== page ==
Friday, November 4, 2011

A few Joinery Doors in Croatia.

A recent visit to Croatia was fascinating. Amongst the wonderful sights and smells of this ancient and very much alive land with its layers of history, my eye was of course often drawn to joinery and furniture. Not the modern stuff, but the older stuff which oozes history and story.

Zagreb. So many amazing doors. Never mind the wheelie bin...
The thing about these fantastic wooden doors is that they do not exist on their own. The context is important, and that context is usually the doorway, which is almost always made of carved stone, which was the building material of choice for centuries before concrete took over in the modern era. With so much marbleine limestone around the place throughout the country, it makes sense that so much of this stone was used. Being so hard, it also has weathered really well. Hence you find buildings that are well over a thousand years old and still standing. This, for an Australian, is a certain fascination and cause of much wonder!

This door pictured in Zagreb isn't really that stunning, but it was the first one that I saw. I included it here as it marks the start of my journey of fascination with the joinery doors...

As we travelled from Zagreb down through Istria and the Dalmatian Coast and on to Dubrovnik, I found many interesting joinery doors which took my fancy.
Buccari. Not grandiose, needing maintenance, but oozing stories.

Buccari. Nice metalwork to compliment the beautiful wooden doors.
Buccari. Different door style, housed in a once-grand doorway with pediment.
Zadar. Interesting door panels. Fantastic stone surround! 
Oh yeah. Great door panels in the doors pictured above.
A closer view again ... to check out the methodology in the raised panel.
The technique known as "frame and panel construction" has been around for centuries, and continues to this day to be one of the most reliable and durable ways to construct doors, furniture, panelling, and a wide array of other joinery. Panels housed within a fixed frame are able to move independently as they respond to changing moisture content of the air. Very effective and very smart, offering structural stability and durability. In the closeup above, you can see that the whole raised panel is carved from one piece - with the exception of the beads in the small triangles, which are "planted". ie. fixed on. The different grain direction is the giveaway when it comes to investigating the construction methodology. The horizontal pieces of planted bead in the small triangles are not able to shrink in length as the width of the panel decreases in drying out. This has most likely lead to the splitting of the big panel which is visible down the centre right side of the panel. Interesting...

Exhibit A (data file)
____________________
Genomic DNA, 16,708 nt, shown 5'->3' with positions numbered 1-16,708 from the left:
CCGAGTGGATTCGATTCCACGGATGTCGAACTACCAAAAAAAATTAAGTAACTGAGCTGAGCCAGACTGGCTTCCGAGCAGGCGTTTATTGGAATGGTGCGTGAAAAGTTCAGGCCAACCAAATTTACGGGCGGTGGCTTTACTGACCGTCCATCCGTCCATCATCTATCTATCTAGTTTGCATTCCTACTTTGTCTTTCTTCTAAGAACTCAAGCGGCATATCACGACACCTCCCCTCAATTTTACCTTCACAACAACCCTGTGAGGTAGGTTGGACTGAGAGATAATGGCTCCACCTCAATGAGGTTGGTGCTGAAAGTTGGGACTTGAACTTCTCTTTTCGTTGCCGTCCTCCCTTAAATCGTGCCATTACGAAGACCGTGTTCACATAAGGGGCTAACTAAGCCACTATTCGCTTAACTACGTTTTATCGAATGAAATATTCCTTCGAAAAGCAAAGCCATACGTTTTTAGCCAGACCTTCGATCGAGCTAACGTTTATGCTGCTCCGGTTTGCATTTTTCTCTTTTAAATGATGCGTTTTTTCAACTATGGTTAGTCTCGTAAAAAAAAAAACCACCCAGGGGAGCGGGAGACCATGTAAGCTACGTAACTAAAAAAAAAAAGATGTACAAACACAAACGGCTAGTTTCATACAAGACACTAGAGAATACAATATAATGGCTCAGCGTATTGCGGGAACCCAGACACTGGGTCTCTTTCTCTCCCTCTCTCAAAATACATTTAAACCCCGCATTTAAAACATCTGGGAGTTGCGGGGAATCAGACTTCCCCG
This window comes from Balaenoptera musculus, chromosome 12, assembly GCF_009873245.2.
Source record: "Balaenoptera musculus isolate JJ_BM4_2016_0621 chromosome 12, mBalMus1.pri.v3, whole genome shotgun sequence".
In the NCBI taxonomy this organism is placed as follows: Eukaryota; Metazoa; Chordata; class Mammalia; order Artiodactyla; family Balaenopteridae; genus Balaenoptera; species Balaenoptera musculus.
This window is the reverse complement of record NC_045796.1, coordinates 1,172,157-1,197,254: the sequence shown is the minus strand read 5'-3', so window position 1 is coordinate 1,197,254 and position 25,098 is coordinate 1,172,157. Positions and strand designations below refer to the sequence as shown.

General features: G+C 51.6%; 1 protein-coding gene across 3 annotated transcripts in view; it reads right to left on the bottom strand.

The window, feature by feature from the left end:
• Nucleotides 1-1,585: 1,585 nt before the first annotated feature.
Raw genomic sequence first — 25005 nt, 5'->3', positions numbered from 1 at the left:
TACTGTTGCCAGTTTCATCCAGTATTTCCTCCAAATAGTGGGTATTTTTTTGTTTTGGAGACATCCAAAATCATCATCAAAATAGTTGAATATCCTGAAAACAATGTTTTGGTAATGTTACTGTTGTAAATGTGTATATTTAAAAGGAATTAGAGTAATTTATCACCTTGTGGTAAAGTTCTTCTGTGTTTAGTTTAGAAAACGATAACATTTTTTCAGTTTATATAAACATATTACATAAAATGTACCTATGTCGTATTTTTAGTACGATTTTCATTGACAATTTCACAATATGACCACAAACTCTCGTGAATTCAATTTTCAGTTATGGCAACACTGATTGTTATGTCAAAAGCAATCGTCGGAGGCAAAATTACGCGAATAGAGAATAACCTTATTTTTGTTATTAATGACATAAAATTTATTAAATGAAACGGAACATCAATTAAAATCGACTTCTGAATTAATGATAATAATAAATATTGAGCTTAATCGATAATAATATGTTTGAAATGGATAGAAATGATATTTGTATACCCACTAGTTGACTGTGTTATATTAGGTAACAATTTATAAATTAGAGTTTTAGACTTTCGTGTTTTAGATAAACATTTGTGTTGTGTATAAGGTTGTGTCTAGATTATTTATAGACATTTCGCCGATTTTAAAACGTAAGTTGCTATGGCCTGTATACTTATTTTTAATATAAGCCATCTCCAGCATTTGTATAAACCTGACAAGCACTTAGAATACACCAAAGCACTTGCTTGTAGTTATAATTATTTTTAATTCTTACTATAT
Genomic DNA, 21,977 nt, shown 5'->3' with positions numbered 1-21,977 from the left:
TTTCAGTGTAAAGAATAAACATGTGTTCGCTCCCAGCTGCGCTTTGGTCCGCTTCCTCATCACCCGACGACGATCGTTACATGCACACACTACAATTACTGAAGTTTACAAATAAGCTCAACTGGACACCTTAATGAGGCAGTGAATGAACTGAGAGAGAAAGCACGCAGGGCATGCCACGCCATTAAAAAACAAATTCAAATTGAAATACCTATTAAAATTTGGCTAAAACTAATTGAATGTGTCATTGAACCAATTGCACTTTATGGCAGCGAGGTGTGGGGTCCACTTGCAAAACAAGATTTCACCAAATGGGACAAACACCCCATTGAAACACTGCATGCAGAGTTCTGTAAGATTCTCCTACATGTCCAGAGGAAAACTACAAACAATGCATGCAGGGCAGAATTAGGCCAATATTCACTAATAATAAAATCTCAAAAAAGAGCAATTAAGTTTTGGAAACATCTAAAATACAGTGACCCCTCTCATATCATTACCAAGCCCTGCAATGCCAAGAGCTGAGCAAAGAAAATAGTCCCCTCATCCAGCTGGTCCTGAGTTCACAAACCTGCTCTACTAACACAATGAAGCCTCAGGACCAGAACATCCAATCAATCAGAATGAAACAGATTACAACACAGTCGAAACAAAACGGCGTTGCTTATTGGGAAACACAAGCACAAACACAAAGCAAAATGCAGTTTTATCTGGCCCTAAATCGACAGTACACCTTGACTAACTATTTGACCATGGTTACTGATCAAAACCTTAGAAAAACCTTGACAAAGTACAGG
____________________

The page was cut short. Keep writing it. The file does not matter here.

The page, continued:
Zadar. Less fussy in design, and obviously being maintained.
Trogir. Beautifully detailed and ornate doors. Delicious. Nice surround, too!
Dubrovnik. Never mind the doors, check out the approach stairs!
Dubrovnik. Four big carved panels. Nice job.
Dubrovnik. The fan-like overhead panel is wonderful.
Dubrovnik. Nicely different decorative door panels.
Dubrovnik. Diminished glory, showing a recent minimal repair job. Please fix me up!
Another pair of doors screaming for maintenance. Bottom rails needing replacement!

While some door scream out for maintenance, others speak of modifications that have taken place to them. These are not always beautiful or good for the doors, but do speak of a need for practical or creative solutions required by the householder.  Looking closely at the door tells us a lot...

Dubrovnik. Mis-modified? Bottom of the doors chopped off to make them fit into the doorway

Dubrovnik. Also modified. Bottom sections have been added on to the  original doors.
Dubrovnik. Another pair of doors modified at top and bottom rails.
Note how the doors have been scribed around the doorway. Unusual modification to make the doors fit doorway.
Dubrovnik. Nice detail, metal grill, and detailed planted stop down the centre.
Detail showing the top of that planted stop. Lovely scroll, eh?
Dubrovnik. This pair more modern and unusual in that the stiles do not go full length.
Yes, I have many more pictures of doors and doorways. Just a few are shown here.

What is it about doors and doorways? Each is an entry statement in itself, and speaks of the many owners and occupants of those buildings over the centuries or decades. As the principle point of entry and exit to a building, they take a lot of wear and tear. This activity produces scars which tell stories. The modifications also speak volumes. Many of the doors around Dubrovnik would have been damaged during the relentless shelling of the city in 1991-95 during the conflict, so it is not surprising that there were so many modified doors, from the rebuilding of the city in the aftermath. 

Ultimately, a good pair of doors will last almost indefinitely, so long as the construction is sound, they are out of the weather, and the maintenance is carried out. |Long live the beautiful doors and doorways in Croatia!


  1. Nice Blog. Thanks for sharing.

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  2. G'day mate.

    The doors of Dubrovnik look superb. My sister often takes photos of doorways, not cos of the wood, just general design and interest.

    Hope your travels are going well. I'm heading to Kabul to see the Sparrows in a couple of weeks so when you get back we'll have to have a cuppa and swap some stories.

    See you,